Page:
A belated Classic Books meme

August 7, 2008

You know, I was so happy that Emily tagged me, and then, I never contributed. But I have kept thinking about it, so here goes. And the meme is:

1. What is the best classic you were “forced” to read in school (and why)?
2. What was the worst classic you were forced to endure (and why)?
3. Which classic should every student be required to read (and why)?
4. Which classic should be put to rest immediately (and why)?
5. **Bonus** Why do you think certain books become classics?

1. You know, I honestly don’t remember being forced to read a lot of classics… my teachers tended to focus on grammar in class and assign book reports, which meant I got to pick most of my reading material. By the time I was in upper high school, and I had moved out of public school and into a school where you got to pick your English classes on a semester basis, so I kind of got to pick the reading there, too. But the best book I read for a book report was Jane Eyre. That was sixth grade, and it was slow going, but I read it with a dictionary right next to me and basically never struggled with a vocab quiz ever again. It remains one of my favorite books. I remember my surprise at realizing, underneath the diction that was initially very challenging, that it was a story about a girl I could relate to. I was hooked. Obviously there were a lot of cultural/gender issues that I was oblivious too at the time, but I was totally swept away and never scared of fancy words again.

Moby Dick is a very close second here.

2. My worst memory of a classic is probably Henry IV (part… I don’t remember). There’s something about me and Shakespeare histories that just do not mix. I find them very hard to absorb, and consequently I got an abysmal grade on the final for that book. I wouldn’t say it’s bad, though, I was just bad at it.

3. The Iliad. Preferably, no one should be made to read it in high school, but everyone should have to read it once  every year in college. I ended up doing that (as an English major and Greek minor, not surprising), and my relationship to it changed dramatically as I grew older. I think you read the Iliad one way as a very young person and another way as you  grow less young. The first time you read it, it’s all lists of names and gory battle wounds, but as you get older, it changes. Before my junior year, I much preferred the Odyssey. The Iliad was too violent. But then junior year, when I was studying abroad in England, two things happened: my grandmother (who was essentially my second parent, as my father did not live with us when I was a kid) died suddenly, and the Iraq war started. During that semester, I was in a Greek class devoted to reading the 24th (aka last) book of the Iliad. I had no idea when I signed up for the class that it was going to be so timely for me. But literally, as the first bombers were flying over Iraq, I was translating some of the most gut-wrenching words on the futility of war ever composed. And as I battled numbly through the cold days just after losing my grandmother, I was also reading some of the deepest expressions of loss. I don’t know what I would have done without that work to do and without those words. I think once you’ve had a couple of experiences like those, the Iliad isn’t just a book, it’s the book. It’s the most elemental narrative of the human experience I know. And in my dream educational world, it would be unavoidable for anyone who wanted to call herself educated. Bonus points if you can recite the last line: And so he was buried, Hector, breaker of horses.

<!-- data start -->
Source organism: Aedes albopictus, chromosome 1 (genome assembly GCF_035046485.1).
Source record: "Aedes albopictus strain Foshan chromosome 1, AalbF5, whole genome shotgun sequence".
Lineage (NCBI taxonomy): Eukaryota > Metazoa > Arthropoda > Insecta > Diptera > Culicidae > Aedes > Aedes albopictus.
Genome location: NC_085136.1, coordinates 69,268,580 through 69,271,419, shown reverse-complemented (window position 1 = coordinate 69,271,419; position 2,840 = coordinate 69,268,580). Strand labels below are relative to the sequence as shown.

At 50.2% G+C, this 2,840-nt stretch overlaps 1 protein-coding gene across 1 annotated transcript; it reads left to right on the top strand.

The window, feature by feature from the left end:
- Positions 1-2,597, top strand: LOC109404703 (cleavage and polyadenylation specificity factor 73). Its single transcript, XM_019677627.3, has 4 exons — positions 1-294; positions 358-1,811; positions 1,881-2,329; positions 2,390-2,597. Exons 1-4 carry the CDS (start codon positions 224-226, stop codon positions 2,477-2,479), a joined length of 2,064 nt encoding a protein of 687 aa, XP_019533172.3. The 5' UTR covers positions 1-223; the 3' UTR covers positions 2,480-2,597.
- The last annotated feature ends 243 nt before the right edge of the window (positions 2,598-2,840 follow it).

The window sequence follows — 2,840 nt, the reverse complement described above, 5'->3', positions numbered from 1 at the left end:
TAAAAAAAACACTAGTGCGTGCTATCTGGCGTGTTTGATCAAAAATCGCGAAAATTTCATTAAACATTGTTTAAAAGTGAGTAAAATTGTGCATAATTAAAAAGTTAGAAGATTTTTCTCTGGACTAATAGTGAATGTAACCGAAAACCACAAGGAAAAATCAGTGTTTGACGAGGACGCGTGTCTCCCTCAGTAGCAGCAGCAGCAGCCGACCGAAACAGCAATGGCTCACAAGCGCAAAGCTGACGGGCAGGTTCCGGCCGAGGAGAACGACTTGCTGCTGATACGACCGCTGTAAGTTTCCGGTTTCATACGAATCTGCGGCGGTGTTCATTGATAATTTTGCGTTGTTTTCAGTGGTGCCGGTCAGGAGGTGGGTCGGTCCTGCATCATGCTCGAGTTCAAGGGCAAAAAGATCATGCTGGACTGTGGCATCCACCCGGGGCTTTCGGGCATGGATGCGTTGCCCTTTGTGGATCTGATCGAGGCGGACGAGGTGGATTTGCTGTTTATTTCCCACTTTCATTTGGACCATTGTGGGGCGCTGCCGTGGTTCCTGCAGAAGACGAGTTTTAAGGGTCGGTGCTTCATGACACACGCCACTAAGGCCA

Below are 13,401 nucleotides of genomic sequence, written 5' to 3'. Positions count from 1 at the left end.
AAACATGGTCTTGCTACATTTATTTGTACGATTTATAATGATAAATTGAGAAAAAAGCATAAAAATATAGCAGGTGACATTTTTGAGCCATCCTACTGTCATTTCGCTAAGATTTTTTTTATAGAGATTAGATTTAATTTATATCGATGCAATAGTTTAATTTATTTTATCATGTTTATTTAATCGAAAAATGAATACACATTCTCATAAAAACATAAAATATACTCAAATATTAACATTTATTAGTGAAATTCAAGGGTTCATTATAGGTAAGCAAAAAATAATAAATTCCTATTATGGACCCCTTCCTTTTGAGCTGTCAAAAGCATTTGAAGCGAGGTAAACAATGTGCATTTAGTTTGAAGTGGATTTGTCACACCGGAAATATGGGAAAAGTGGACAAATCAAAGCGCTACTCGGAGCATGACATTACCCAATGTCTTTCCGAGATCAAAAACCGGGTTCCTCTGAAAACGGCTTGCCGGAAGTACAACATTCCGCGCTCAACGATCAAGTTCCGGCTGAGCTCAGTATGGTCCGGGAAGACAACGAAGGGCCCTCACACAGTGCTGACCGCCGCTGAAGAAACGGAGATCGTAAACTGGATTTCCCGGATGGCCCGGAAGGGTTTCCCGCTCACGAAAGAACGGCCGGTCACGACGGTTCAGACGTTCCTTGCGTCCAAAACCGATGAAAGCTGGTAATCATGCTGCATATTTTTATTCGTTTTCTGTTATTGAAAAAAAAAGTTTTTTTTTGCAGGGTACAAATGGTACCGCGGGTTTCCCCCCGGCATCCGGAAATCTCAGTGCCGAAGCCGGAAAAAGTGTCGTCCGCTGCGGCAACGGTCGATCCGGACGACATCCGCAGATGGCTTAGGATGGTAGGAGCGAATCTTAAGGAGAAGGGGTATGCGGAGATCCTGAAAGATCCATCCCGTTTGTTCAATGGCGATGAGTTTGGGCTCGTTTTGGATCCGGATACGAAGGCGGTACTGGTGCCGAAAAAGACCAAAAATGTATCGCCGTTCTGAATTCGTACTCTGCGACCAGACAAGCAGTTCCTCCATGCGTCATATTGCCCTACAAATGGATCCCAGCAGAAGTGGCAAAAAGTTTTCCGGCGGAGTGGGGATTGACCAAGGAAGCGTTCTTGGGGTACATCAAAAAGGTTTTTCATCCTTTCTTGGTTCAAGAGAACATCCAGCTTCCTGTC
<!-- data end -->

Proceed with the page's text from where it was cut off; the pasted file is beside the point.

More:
4. Drawing a blank. But I will take this opportunity to state that I firmly oppose any eventual nomination of Ian McEwan to the status of classic writer.

5. I like Emily’s discussion. Other than what she said, it seems to be a mystery, but I do know that if your book is going to be a classic that’s around a long, long time, it helps if there are numerous copies of it to begin with. Or if people wrap mummies in pages of your writing.

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